Defending Wide Areas

By Alex Trukan

Forcing opposition into wide areas is a strategy used by many modern teams when out of possession. First of all, once the ball is wide, the options for the player in possession are reduced as he has possibilities of playing only into three directions. Secondly, the ball is further away from the goal reducing the dangers and threats. Finally, it is easier to force a pass into one direction (ex. down the line), what makes the play more predictable. However, after the ball is played into wide areas, it is crucial to be able to defend and try to regain possession. That requires not only good cooperation from the players on and around the ball (full backs and wide midfielders/wingers), but also players away from the ball.

Forcing play into one direction

As the ball is played to the full back/winger positioned in wide areas, the role of the striker would be to cut the back pass and at the same time, press from behind. In most of the cases, that will force the player on the ball to choose forward passing option. The role of the midfielders is to narrow up and mark opposition midfielders. Wide midfielder positions himself to prevent the ball being played centrally (adjusting body position) and forcing a pass down the line.


As the ball is played to the opposition winger, support and cover from players around the ball is crucial. Full back applies pressure on the winger, centre midfielders narrow up to be able to affect opposition midfielders and centre backs as well as the goalkeeper push up higher. The body position of midfielders should mark the players from inside-out.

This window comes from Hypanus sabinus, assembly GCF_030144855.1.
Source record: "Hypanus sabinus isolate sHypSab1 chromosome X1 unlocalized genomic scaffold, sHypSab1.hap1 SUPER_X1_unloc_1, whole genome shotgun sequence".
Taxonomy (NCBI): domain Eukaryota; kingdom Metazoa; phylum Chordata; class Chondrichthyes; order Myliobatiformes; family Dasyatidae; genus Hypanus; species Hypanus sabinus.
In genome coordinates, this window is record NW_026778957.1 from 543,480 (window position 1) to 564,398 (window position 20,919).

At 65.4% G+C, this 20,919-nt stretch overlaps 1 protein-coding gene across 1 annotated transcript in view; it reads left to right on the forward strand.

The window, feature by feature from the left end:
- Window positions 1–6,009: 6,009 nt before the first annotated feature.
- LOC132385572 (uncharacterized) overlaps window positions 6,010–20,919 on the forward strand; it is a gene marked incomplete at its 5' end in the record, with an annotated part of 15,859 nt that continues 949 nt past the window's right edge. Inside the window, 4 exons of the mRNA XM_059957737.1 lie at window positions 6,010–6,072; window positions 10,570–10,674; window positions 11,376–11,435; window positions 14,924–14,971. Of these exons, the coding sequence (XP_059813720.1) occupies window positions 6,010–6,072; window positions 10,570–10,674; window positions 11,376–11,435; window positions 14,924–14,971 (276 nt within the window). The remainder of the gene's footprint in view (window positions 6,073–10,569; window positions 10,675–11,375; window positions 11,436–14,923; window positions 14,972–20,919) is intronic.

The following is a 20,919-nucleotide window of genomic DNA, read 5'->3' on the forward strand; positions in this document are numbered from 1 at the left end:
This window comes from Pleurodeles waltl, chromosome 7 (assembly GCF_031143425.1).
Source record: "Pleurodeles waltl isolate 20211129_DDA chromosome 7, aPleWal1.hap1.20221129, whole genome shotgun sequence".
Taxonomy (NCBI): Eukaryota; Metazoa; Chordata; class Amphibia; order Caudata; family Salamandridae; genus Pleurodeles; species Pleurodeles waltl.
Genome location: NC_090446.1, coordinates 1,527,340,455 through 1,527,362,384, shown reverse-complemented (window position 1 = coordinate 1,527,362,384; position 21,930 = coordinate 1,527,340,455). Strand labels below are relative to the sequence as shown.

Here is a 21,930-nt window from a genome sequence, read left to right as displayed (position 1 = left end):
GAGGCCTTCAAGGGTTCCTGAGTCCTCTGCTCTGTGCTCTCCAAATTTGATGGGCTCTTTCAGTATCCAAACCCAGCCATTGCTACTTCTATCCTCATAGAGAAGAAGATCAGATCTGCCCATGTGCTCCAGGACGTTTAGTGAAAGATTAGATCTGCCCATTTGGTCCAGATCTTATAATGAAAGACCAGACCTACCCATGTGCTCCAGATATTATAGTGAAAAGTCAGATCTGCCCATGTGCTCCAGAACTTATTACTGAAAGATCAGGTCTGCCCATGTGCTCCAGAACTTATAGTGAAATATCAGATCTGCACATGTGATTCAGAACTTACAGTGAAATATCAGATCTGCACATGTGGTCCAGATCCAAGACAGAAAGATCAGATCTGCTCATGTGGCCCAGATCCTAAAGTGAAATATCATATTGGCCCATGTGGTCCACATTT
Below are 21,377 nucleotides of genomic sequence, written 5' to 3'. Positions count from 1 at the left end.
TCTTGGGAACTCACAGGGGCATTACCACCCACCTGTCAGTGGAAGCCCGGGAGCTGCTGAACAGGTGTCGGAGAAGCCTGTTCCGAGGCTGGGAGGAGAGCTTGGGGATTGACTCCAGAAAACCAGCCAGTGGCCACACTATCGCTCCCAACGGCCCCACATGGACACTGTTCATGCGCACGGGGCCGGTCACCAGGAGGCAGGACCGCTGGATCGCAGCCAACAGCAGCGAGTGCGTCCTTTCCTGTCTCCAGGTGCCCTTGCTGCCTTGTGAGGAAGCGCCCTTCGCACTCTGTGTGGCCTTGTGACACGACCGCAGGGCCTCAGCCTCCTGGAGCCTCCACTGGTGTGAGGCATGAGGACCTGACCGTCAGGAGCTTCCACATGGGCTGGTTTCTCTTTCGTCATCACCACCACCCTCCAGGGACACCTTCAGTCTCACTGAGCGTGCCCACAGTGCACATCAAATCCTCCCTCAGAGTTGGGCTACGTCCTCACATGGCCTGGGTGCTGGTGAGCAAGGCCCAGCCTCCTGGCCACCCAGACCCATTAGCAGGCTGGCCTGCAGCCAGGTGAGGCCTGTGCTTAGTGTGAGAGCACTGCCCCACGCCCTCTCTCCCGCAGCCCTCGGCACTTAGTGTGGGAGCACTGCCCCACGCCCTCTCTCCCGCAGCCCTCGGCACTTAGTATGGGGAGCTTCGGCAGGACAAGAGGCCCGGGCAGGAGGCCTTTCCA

If opposition winger manages to hold the ball, the priority for the full back is to prevent him turning and if possible to regain possession. Wide midfielder’s role is to track any forward runners into space in behind as well as provide support in case the full back is beaten by the opposition winger. The whole team works as a compact unit.


As the ball is in the defending third, the priority is to keep the ball away from the penalty box and keep forcing it wide rather than into the centre. First defender (wide midfielder) uses his body position and approach to show wide. Full back supports in behind and is ready to apply pressure on the central midfielder if he receives the ball. CB’s mark in their zone/man to man and protect the space in front of the goal.


As we can see below, the ball is played to the midfielder what makes the full back press him and preventing a direct shot on goal. Wide midfielder narrows up and prioritises protecting central areas leaving opposition midfielder with a bit of space.


[wpsharely id="2988"][/wpsharely]

If the ball stays wide, the opposition often tries to cross into the box what often poses a challenge for centre backs. In this case full back’s role would be to block the cross (if possible) or change the flight of it (making it going higher – easier for the GK to deal with) by applying direct pressure. If centre backs are disorganised, the priorities should be set to prevent the nearest player to the goal from scoring.


It is also crucial to focus on the goalkeeper’s role when defending in wide areas. Dealing with crosses, shots (wingers coming inside) as well as passes across the penalty box are key skills that the goalkeeper will need. Communication between goalkeeper and defenders should be clear and concise.

By Alex Trukan, Development Coach, Nottingham Forest


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